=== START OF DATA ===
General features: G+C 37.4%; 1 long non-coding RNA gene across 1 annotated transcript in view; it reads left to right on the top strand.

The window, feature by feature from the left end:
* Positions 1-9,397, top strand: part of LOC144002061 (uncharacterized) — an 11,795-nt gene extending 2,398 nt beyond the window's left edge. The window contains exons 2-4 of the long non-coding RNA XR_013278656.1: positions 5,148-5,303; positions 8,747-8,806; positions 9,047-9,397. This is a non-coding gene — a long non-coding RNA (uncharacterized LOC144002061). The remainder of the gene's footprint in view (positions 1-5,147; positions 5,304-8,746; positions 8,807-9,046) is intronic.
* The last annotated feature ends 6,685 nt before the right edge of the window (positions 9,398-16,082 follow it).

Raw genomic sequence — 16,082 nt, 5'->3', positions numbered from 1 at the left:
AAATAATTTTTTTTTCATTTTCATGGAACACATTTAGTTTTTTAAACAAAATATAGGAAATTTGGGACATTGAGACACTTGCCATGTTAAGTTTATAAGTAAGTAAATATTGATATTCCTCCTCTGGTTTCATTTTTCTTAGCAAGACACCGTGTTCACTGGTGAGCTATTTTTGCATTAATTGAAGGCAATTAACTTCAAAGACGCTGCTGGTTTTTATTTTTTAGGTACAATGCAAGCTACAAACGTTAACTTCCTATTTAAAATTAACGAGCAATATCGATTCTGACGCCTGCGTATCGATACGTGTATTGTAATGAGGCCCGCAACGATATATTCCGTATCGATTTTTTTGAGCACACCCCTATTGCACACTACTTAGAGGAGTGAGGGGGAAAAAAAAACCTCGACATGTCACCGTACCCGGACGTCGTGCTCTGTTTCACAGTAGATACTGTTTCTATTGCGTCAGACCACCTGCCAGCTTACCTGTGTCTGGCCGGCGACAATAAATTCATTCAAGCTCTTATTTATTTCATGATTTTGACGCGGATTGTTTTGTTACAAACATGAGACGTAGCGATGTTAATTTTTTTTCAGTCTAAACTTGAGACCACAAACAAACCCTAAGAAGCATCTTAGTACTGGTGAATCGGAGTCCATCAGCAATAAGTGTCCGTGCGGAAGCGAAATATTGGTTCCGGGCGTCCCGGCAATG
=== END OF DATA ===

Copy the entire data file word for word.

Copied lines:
General features: G+C 37.4%; 1 long non-coding RNA gene across 1 annotated transcript in view; it reads left to right on the top strand.

The window, feature by feature from the left end:
* Positions 1-9,397, top strand: part of LOC144002061 (uncharacterized) — an 11,795-nt gene extending 2,398 nt beyond the window's left edge. The window contains exons 2-4 of the long non-coding RNA XR_013278656.1: positions 5,148-5,303; positions 8,747-8,806; positions 9,047-9,397. This is a non-coding gene — a long non-coding RNA (uncharacterized LOC144002061). The remainder of the gene's footprint in view (positions 1-5,147; positions 5,304-8,746; positions 8,807-9,046) is intronic.
* The last annotated feature ends 6,685 nt before the right edge of the window (positions 9,398-16,082 follow it).

Raw genomic sequence — 16,082 nt, 5'->3', positions numbered from 1 at the left:
AAATAATTTTTTTTTCATTTTCATGGAACACATTTAGTTTTTTAAACAAAATATAGGAAATTTGGGACATTGAGACACTTGCCATGTTAAGTTTATAAGTAAGTAAATATTGATATTCCTCCTCTGGTTTCATTTTTCTTAGCAAGACACCGTGTTCACTGGTGAGCTATTTTTGCATTAATTGAAGGCAATTAACTTCAAAGACGCTGCTGGTTTTTATTTTTTAGGTACAATGCAAGCTACAAACGTTAACTTCCTATTTAAAATTAACGAGCAATATCGATTCTGACGCCTGCGTATCGATACGTGTATTGTAATGAGGCCCGCAACGATATATTCCGTATCGATTTTTTTGAGCACACCCCTATTGCACACTACTTAGAGGAGTGAGGGGGAAAAAAAAACCTCGACATGTCACCGTACCCGGACGTCGTGCTCTGTTTCACAGTAGATACTGTTTCTATTGCGTCAGACCACCTGCCAGCTTACCTGTGTCTGGCCGGCGACAATAAATTCATTCAAGCTCTTATTTATTTCATGATTTTGACGCGGATTGTTTTGTTACAAACATGAGACGTAGCGATGTTAATTTTTTTTCAGTCTAAACTTGAGACCACAAACAAACCCTAAGAAGCATCTTAGTACTGGTGAATCGGAGTCCATCAGCAATAAGTGTCCGTGCGGAAGCGAAATATTGGTTCCGGGCGTCCCGGCAATG